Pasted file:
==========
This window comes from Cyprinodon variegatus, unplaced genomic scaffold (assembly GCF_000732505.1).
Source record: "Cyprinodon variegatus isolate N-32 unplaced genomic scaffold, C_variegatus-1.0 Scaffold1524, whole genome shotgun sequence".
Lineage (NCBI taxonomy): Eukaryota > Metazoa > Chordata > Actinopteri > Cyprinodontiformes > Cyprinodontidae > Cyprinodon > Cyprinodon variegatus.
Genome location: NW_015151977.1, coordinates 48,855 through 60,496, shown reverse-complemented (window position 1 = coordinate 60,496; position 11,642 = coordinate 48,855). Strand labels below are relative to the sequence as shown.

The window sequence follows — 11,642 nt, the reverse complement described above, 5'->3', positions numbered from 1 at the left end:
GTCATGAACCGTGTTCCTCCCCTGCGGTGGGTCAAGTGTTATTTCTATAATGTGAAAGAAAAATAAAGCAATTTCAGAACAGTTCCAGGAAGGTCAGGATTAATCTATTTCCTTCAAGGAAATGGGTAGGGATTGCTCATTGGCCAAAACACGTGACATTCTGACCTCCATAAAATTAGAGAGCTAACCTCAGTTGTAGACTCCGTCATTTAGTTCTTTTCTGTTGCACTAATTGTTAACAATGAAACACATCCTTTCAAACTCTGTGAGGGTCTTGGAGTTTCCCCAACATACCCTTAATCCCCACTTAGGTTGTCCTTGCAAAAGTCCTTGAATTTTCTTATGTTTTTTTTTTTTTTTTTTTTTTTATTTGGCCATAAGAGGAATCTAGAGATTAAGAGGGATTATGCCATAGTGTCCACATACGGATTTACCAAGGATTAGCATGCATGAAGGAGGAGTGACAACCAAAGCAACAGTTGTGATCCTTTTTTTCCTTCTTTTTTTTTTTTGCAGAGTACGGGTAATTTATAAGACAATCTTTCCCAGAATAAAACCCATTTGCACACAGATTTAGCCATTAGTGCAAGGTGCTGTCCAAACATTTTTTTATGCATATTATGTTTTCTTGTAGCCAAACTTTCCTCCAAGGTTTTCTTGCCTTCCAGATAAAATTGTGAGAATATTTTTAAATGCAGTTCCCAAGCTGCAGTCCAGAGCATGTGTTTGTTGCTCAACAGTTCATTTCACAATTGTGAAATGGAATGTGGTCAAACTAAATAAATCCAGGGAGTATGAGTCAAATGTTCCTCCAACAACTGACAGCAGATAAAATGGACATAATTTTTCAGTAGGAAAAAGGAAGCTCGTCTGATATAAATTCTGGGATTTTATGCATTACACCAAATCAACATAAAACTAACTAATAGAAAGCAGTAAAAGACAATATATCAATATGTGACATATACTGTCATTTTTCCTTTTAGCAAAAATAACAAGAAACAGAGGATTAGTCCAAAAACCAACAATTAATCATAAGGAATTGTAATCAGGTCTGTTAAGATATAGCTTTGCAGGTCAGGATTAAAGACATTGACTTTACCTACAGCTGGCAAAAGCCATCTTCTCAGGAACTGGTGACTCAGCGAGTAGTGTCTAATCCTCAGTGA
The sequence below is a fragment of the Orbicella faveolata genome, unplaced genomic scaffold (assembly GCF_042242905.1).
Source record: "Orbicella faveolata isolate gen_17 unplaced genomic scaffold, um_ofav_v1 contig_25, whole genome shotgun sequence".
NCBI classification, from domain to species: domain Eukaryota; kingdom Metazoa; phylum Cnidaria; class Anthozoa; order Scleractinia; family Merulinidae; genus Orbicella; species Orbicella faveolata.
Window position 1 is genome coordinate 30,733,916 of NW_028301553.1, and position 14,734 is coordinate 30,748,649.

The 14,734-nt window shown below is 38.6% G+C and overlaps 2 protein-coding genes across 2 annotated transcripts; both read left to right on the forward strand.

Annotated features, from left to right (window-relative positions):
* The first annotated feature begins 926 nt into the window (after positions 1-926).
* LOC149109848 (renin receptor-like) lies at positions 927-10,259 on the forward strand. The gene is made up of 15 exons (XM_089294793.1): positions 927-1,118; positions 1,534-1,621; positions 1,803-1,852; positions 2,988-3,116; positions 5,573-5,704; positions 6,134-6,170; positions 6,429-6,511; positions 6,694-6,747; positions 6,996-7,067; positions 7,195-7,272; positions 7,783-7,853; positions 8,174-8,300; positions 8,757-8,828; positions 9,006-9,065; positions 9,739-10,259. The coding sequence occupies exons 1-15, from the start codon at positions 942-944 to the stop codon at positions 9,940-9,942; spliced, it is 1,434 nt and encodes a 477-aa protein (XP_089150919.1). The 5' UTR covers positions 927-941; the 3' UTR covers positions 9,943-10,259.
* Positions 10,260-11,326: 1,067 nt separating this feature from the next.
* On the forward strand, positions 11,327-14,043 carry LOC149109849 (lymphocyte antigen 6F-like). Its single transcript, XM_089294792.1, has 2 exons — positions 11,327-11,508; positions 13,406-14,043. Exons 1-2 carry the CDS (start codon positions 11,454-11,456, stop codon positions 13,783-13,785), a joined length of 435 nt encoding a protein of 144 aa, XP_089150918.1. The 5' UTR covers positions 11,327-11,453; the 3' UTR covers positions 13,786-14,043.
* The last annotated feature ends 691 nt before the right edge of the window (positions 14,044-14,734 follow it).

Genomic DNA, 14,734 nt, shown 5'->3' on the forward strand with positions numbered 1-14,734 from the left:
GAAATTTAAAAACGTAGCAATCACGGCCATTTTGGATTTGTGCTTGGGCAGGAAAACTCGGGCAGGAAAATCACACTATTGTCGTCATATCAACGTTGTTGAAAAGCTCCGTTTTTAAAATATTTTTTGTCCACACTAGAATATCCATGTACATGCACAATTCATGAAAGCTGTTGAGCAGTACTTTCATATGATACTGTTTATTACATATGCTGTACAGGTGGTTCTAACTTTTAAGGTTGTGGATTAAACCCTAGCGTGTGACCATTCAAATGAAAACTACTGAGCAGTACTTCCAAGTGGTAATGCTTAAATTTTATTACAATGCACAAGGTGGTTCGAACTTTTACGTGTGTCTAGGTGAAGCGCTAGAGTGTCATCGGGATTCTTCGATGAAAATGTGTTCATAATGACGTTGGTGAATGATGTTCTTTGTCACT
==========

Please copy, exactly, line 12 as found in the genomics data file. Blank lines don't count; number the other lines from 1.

Annotated features, from left to right (window-relative positions):